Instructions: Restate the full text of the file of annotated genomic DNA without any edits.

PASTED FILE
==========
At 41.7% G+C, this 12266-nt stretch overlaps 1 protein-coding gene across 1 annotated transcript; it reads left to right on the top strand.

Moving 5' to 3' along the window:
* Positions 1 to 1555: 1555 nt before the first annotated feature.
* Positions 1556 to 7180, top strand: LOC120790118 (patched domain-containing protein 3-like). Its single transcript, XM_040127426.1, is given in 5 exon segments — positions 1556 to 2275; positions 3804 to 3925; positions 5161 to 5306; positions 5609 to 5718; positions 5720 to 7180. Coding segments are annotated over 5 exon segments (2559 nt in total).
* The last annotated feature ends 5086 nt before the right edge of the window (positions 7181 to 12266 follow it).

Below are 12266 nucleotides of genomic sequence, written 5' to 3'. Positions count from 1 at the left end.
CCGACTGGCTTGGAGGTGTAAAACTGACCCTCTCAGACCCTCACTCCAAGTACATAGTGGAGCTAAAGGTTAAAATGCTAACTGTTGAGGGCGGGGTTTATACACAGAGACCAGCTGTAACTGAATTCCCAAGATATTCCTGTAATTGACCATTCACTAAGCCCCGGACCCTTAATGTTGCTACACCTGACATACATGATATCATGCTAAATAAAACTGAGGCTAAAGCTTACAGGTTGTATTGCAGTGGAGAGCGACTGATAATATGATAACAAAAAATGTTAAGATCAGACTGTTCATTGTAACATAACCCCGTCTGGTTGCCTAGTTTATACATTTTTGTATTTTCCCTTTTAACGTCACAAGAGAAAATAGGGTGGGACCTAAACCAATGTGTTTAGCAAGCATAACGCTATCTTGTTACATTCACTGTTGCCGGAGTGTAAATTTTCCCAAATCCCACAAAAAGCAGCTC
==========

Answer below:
At 41.7% G+C, this 12266-nt stretch overlaps 1 protein-coding gene across 1 annotated transcript; it reads left to right on the top strand.

Moving 5' to 3' along the window:
* Positions 1 to 1555: 1555 nt before the first annotated feature.
* Positions 1556 to 7180, top strand: LOC120790118 (patched domain-containing protein 3-like). Its single transcript, XM_040127426.1, is given in 5 exon segments — positions 1556 to 2275; positions 3804 to 3925; positions 5161 to 5306; positions 5609 to 5718; positions 5720 to 7180. Coding segments are annotated over 5 exon segments (2559 nt in total).
* The last annotated feature ends 5086 nt before the right edge of the window (positions 7181 to 12266 follow it).

Below are 12266 nucleotides of genomic sequence, written 5' to 3'. Positions count from 1 at the left end.
CCGACTGGCTTGGAGGTGTAAAACTGACCCTCTCAGACCCTCACTCCAAGTACATAGTGGAGCTAAAGGTTAAAATGCTAACTGTTGAGGGCGGGGTTTATACACAGAGACCAGCTGTAACTGAATTCCCAAGATATTCCTGTAATTGACCATTCACTAAGCCCCGGACCCTTAATGTTGCTACACCTGACATACATGATATCATGCTAAATAAAACTGAGGCTAAAGCTTACAGGTTGTATTGCAGTGGAGAGCGACTGATAATATGATAACAAAAAATGTTAAGATCAGACTGTTCATTGTAACATAACCCCGTCTGGTTGCCTAGTTTATACATTTTTGTATTTTCCCTTTTAACGTCACAAGAGAAAATAGGGTGGGACCTAAACCAATGTGTTTAGCAAGCATAACGCTATCTTGTTACATTCACTGTTGCCGGAGTGTAAATTTTCCCAAATCCCACAAAAAGCAGCTC